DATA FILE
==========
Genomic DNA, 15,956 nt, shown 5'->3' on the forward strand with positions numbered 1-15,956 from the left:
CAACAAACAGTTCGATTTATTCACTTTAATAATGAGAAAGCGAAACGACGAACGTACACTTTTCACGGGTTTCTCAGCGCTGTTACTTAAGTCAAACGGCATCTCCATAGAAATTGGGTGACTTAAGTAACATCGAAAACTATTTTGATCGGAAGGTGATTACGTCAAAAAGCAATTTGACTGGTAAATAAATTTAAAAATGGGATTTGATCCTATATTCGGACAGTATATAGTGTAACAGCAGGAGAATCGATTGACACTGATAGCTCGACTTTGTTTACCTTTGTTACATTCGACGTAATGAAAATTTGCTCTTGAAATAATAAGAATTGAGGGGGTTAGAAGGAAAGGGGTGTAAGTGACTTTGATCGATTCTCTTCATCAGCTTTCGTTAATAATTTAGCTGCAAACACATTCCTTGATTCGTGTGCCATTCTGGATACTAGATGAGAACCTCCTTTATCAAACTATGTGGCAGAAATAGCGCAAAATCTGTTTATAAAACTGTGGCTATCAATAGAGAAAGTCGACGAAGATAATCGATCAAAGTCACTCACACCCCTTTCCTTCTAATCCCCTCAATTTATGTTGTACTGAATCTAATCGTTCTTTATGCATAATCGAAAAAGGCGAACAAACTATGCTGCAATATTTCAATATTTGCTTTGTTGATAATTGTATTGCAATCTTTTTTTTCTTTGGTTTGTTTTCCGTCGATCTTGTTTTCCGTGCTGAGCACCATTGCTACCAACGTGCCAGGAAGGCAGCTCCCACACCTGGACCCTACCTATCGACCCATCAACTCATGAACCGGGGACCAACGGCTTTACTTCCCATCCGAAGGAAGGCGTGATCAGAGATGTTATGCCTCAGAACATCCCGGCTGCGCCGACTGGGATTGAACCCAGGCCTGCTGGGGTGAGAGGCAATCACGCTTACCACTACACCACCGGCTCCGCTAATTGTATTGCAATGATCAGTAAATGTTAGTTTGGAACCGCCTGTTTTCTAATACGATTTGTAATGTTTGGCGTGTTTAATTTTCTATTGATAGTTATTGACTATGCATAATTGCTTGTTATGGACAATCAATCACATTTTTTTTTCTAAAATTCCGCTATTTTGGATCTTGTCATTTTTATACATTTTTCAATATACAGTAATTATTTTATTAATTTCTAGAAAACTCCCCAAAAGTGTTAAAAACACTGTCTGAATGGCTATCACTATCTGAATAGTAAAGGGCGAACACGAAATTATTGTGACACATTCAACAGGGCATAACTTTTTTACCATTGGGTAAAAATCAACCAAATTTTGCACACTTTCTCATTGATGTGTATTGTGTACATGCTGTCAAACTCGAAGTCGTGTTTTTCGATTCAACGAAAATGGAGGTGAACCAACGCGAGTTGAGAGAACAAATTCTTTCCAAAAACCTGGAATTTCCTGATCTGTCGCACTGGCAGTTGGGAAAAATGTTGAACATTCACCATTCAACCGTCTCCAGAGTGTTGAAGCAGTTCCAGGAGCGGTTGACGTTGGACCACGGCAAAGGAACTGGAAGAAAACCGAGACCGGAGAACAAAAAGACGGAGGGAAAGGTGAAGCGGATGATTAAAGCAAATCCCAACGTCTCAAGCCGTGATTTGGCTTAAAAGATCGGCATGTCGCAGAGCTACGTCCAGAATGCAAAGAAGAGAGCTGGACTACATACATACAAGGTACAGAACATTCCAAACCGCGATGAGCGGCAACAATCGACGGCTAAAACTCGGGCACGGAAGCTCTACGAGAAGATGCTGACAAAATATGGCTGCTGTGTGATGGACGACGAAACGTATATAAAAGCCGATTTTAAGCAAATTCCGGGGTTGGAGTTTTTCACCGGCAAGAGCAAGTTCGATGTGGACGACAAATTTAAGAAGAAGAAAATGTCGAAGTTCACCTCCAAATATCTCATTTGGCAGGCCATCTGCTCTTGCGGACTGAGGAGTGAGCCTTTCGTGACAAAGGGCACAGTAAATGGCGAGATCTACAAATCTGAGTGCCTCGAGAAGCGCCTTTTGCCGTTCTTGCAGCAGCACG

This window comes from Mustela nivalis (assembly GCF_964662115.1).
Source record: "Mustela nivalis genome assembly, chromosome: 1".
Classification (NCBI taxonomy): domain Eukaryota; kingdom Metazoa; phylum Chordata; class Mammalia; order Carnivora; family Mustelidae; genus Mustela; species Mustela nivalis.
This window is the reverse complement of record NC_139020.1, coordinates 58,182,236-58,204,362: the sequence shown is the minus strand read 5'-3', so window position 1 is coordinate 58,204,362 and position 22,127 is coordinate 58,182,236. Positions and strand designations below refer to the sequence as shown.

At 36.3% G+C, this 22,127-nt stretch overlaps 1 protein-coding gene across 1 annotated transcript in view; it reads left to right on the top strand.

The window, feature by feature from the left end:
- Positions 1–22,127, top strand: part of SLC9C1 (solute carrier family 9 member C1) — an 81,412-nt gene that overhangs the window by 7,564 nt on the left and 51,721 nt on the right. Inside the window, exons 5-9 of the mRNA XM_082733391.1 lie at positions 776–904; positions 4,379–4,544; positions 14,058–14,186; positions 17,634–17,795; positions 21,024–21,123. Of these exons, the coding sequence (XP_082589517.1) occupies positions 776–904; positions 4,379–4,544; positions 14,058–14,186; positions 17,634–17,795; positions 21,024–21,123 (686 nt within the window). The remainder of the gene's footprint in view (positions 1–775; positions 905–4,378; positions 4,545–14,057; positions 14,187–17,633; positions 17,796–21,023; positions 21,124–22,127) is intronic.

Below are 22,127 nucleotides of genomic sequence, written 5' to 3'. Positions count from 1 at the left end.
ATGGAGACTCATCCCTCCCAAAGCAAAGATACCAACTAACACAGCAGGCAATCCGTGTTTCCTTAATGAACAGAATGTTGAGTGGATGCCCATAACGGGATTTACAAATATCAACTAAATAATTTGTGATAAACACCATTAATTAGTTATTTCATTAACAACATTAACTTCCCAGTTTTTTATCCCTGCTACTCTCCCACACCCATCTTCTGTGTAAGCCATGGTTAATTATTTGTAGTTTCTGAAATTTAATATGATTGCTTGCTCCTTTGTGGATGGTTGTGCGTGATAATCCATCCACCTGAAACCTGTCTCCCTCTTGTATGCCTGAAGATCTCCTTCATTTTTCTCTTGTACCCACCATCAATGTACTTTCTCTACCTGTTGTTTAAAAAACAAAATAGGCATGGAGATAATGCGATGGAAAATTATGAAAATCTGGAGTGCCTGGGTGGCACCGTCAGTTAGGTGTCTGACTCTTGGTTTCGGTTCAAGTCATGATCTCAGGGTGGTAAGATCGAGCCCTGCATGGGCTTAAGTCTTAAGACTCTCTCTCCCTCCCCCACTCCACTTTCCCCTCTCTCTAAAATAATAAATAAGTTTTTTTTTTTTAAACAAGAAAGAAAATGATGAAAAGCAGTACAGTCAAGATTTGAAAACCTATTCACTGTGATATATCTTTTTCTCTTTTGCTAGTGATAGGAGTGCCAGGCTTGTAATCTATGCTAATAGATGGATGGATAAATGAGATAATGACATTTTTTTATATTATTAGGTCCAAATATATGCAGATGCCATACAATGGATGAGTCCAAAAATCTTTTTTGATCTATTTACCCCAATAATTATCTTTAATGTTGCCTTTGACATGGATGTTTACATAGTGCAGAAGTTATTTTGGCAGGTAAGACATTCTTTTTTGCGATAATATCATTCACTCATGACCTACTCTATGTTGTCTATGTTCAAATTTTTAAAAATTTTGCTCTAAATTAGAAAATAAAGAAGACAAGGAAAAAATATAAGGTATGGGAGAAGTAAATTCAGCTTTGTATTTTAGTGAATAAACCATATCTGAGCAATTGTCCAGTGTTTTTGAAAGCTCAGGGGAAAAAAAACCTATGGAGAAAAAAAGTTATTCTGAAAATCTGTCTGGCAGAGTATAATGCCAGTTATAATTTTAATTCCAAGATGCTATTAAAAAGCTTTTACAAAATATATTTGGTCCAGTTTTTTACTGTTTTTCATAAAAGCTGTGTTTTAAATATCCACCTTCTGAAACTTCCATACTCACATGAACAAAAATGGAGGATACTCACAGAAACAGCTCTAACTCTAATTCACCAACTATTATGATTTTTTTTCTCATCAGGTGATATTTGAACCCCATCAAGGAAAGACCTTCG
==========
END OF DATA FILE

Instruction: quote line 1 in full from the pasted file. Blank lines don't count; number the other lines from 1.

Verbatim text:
Genomic DNA, 15,956 nt, shown 5'->3' on the forward strand with positions numbered 1-15,956 from the left: